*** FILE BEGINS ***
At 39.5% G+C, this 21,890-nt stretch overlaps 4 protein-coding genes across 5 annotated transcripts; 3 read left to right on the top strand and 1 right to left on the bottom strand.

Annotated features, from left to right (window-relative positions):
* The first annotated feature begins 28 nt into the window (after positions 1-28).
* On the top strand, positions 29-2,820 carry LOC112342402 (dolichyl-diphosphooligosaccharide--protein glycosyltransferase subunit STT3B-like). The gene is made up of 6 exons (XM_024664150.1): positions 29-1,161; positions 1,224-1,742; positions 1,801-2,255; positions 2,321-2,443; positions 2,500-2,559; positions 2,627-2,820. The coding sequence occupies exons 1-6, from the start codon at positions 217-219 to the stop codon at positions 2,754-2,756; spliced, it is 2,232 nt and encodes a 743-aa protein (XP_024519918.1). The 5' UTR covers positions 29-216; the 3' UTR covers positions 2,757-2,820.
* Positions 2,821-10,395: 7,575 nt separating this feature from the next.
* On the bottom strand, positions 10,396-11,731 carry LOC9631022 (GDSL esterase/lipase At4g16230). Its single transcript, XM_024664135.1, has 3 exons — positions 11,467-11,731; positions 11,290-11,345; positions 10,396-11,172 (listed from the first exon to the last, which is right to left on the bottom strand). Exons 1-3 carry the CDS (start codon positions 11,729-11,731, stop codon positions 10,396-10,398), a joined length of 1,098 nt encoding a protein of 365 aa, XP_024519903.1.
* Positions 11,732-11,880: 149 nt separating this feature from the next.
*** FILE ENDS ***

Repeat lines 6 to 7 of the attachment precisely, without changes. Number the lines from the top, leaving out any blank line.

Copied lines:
* On the bottom strand, positions 10,396-11,731 carry LOC9631022 (GDSL esterase/lipase At4g16230). Its single transcript, XM_024664135.1, has 3 exons — positions 11,467-11,731; positions 11,290-11,345; positions 10,396-11,172 (listed from the first exon to the last, which is right to left on the bottom strand). Exons 1-3 carry the CDS (start codon positions 11,729-11,731, stop codon positions 10,396-10,398), a joined length of 1,098 nt encoding a protein of 365 aa, XP_024519903.1.
* Positions 11,732-11,880: 149 nt separating this feature from the next.